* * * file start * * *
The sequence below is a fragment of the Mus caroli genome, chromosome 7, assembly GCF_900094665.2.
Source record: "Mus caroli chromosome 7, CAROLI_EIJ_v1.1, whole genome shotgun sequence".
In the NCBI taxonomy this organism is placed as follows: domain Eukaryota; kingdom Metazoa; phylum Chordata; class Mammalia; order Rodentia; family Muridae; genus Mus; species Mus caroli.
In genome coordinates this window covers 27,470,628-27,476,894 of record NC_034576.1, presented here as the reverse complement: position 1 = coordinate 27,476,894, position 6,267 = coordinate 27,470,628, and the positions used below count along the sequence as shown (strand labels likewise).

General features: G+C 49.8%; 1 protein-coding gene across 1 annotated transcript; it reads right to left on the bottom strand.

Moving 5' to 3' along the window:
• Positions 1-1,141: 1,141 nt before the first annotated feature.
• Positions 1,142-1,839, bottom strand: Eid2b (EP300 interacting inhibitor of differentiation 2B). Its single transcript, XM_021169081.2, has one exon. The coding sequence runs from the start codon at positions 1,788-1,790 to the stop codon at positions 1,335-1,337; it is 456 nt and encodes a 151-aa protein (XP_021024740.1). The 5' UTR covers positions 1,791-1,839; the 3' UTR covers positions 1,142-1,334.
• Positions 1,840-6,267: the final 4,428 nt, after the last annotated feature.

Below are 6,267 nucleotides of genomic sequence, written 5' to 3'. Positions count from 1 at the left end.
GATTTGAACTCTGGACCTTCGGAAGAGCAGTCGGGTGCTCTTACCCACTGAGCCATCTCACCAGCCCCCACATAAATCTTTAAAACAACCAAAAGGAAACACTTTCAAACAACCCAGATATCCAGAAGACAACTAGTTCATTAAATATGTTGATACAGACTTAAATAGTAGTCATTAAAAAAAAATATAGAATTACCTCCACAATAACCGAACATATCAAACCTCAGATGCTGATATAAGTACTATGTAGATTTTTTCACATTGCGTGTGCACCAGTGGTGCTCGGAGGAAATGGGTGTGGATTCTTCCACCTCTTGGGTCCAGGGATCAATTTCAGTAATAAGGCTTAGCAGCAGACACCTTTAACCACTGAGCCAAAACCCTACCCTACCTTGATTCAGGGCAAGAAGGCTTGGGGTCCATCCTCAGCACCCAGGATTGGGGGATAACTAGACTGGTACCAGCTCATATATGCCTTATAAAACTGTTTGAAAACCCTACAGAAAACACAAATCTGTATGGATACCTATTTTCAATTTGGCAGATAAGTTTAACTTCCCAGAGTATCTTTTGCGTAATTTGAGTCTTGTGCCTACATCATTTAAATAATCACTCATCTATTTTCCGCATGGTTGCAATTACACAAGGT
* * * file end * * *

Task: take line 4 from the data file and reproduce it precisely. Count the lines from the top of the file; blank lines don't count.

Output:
In genome coordinates this window covers 27,470,628-27,476,894 of record NC_034576.1, presented here as the reverse complement: position 1 = coordinate 27,476,894, position 6,267 = coordinate 27,470,628, and the positions used below count along the sequence as shown (strand labels likewise).